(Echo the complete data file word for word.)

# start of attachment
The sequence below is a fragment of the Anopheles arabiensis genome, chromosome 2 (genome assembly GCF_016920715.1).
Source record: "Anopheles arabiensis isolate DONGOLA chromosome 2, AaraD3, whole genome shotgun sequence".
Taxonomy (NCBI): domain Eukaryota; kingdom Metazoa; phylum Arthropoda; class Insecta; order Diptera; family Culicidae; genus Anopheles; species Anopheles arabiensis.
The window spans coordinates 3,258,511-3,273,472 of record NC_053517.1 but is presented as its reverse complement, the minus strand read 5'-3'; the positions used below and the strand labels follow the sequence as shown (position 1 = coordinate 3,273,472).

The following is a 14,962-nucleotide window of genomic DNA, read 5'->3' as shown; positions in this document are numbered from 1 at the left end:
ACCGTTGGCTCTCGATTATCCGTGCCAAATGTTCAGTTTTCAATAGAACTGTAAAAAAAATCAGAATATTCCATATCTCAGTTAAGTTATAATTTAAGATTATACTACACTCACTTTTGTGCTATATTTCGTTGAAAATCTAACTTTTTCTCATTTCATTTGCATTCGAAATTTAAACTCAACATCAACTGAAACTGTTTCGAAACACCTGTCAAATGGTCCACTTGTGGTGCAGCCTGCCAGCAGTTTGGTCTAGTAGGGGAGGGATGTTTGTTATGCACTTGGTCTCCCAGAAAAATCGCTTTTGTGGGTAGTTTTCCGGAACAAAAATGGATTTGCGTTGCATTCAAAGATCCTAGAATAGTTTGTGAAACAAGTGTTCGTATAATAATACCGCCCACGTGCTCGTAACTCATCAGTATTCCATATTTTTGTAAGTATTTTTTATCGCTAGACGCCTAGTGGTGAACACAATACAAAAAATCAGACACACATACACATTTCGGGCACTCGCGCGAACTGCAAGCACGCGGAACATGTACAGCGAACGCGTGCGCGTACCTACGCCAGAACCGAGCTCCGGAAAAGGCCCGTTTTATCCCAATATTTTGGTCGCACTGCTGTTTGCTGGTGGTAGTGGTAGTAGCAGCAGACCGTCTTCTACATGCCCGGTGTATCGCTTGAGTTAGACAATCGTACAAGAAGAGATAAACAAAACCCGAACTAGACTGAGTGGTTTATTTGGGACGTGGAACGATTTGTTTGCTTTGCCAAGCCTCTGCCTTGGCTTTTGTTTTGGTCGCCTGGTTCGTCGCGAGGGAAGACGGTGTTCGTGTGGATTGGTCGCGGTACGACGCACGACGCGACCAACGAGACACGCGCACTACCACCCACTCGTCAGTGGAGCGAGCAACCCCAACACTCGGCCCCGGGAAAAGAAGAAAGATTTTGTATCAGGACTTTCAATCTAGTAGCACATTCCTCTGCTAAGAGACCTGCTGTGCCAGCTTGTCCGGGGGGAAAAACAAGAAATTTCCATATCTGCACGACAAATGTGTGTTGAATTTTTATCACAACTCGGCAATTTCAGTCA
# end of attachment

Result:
The sequence below is a fragment of the Anopheles arabiensis genome, chromosome 2 (genome assembly GCF_016920715.1).
Source record: "Anopheles arabiensis isolate DONGOLA chromosome 2, AaraD3, whole genome shotgun sequence".
Taxonomy (NCBI): domain Eukaryota; kingdom Metazoa; phylum Arthropoda; class Insecta; order Diptera; family Culicidae; genus Anopheles; species Anopheles arabiensis.
The window spans coordinates 3,258,511-3,273,472 of record NC_053517.1 but is presented as its reverse complement, the minus strand read 5'-3'; the positions used below and the strand labels follow the sequence as shown (position 1 = coordinate 3,273,472).

The following is a 14,962-nucleotide window of genomic DNA, read 5'->3' as shown; positions in this document are numbered from 1 at the left end:
ACCGTTGGCTCTCGATTATCCGTGCCAAATGTTCAGTTTTCAATAGAACTGTAAAAAAAATCAGAATATTCCATATCTCAGTTAAGTTATAATTTAAGATTATACTACACTCACTTTTGTGCTATATTTCGTTGAAAATCTAACTTTTTCTCATTTCATTTGCATTCGAAATTTAAACTCAACATCAACTGAAACTGTTTCGAAACACCTGTCAAATGGTCCACTTGTGGTGCAGCCTGCCAGCAGTTTGGTCTAGTAGGGGAGGGATGTTTGTTATGCACTTGGTCTCCCAGAAAAATCGCTTTTGTGGGTAGTTTTCCGGAACAAAAATGGATTTGCGTTGCATTCAAAGATCCTAGAATAGTTTGTGAAACAAGTGTTCGTATAATAATACCGCCCACGTGCTCGTAACTCATCAGTATTCCATATTTTTGTAAGTATTTTTTATCGCTAGACGCCTAGTGGTGAACACAATACAAAAAATCAGACACACATACACATTTCGGGCACTCGCGCGAACTGCAAGCACGCGGAACATGTACAGCGAACGCGTGCGCGTACCTACGCCAGAACCGAGCTCCGGAAAAGGCCCGTTTTATCCCAATATTTTGGTCGCACTGCTGTTTGCTGGTGGTAGTGGTAGTAGCAGCAGACCGTCTTCTACATGCCCGGTGTATCGCTTGAGTTAGACAATCGTACAAGAAGAGATAAACAAAACCCGAACTAGACTGAGTGGTTTATTTGGGACGTGGAACGATTTGTTTGCTTTGCCAAGCCTCTGCCTTGGCTTTTGTTTTGGTCGCCTGGTTCGTCGCGAGGGAAGACGGTGTTCGTGTGGATTGGTCGCGGTACGACGCACGACGCGACCAACGAGACACGCGCACTACCACCCACTCGTCAGTGGAGCGAGCAACCCCAACACTCGGCCCCGGGAAAAGAAGAAAGATTTTGTATCAGGACTTTCAATCTAGTAGCACATTCCTCTGCTAAGAGACCTGCTGTGCCAGCTTGTCCGGGGGGAAAAACAAGAAATTTCCATATCTGCACGACAAATGTGTGTTGAATTTTTATCACAACTCGGCAATTTCAGTCA